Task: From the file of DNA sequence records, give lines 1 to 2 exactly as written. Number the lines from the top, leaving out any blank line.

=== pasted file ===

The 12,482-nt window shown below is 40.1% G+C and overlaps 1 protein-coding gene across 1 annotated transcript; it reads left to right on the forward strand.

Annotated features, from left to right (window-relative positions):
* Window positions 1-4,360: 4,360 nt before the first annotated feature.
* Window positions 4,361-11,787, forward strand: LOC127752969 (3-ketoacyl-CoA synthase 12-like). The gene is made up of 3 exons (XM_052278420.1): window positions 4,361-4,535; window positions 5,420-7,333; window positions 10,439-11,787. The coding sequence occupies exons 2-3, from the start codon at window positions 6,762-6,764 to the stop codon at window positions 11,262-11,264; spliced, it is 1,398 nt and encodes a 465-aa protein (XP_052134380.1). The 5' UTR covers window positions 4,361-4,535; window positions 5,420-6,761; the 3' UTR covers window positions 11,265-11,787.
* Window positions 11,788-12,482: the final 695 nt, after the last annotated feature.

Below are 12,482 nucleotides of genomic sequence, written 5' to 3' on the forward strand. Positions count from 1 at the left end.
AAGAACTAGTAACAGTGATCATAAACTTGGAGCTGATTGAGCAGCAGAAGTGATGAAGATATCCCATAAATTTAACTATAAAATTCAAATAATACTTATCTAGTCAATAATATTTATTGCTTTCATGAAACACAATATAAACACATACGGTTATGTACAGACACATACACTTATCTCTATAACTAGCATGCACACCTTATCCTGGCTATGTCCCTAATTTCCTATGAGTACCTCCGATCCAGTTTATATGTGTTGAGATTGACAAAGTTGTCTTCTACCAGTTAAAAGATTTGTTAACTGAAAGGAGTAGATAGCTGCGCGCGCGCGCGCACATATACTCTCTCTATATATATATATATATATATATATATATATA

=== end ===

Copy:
The 12,482-nt window shown below is 40.1% G+C and overlaps 1 protein-coding gene across 1 annotated transcript; it reads left to right on the forward strand.

Annotated features, from left to right (window-relative positions):